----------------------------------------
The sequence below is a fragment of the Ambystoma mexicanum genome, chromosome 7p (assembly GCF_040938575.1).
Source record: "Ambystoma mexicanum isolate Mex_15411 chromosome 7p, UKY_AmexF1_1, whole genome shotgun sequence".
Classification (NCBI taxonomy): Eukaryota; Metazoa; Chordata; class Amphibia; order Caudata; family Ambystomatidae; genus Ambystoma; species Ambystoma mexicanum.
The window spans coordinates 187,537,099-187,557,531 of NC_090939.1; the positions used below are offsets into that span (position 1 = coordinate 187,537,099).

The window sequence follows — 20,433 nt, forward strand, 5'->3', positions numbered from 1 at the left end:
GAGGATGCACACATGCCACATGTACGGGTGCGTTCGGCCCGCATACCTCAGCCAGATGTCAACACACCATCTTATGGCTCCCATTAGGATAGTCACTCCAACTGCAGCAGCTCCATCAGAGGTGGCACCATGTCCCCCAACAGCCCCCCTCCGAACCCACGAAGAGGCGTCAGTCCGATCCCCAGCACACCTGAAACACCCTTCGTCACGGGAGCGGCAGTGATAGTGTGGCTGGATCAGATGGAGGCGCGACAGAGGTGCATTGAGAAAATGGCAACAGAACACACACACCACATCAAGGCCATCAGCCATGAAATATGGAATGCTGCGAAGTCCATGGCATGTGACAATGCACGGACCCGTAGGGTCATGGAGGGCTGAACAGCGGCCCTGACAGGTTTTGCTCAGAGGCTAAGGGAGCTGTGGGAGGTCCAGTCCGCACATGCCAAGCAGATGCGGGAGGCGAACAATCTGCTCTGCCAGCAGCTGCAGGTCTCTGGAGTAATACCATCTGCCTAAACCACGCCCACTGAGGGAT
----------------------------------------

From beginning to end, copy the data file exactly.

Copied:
The sequence below is a fragment of the Ambystoma mexicanum genome, chromosome 7p (assembly GCF_040938575.1).
Source record: "Ambystoma mexicanum isolate Mex_15411 chromosome 7p, UKY_AmexF1_1, whole genome shotgun sequence".
Classification (NCBI taxonomy): Eukaryota; Metazoa; Chordata; class Amphibia; order Caudata; family Ambystomatidae; genus Ambystoma; species Ambystoma mexicanum.
The window spans coordinates 187,537,099-187,557,531 of NC_090939.1; the positions used below are offsets into that span (position 1 = coordinate 187,537,099).

The window sequence follows — 20,433 nt, forward strand, 5'->3', positions numbered from 1 at the left end:
GAGGATGCACACATGCCACATGTACGGGTGCGTTCGGCCCGCATACCTCAGCCAGATGTCAACACACCATCTTATGGCTCCCATTAGGATAGTCACTCCAACTGCAGCAGCTCCATCAGAGGTGGCACCATGTCCCCCAACAGCCCCCCTCCGAACCCACGAAGAGGCGTCAGTCCGATCCCCAGCACACCTGAAACACCCTTCGTCACGGGAGCGGCAGTGATAGTGTGGCTGGATCAGATGGAGGCGCGACAGAGGTGCATTGAGAAAATGGCAACAGAACACACACACCACATCAAGGCCATCAGCCATGAAATATGGAATGCTGCGAAGTCCATGGCATGTGACAATGCACGGACCCGTAGGGTCATGGAGGGCTGAACAGCGGCCCTGACAGGTTTTGCTCAGAGGCTAAGGGAGCTGTGGGAGGTCCAGTCCGCACATGCCAAGCAGATGCGGGAGGCGAACAATCTGCTCTGCCAGCAGCTGCAGGTCTCTGGAGTAATACCATCTGCCTAAACCACGCCCACTGAGGGAT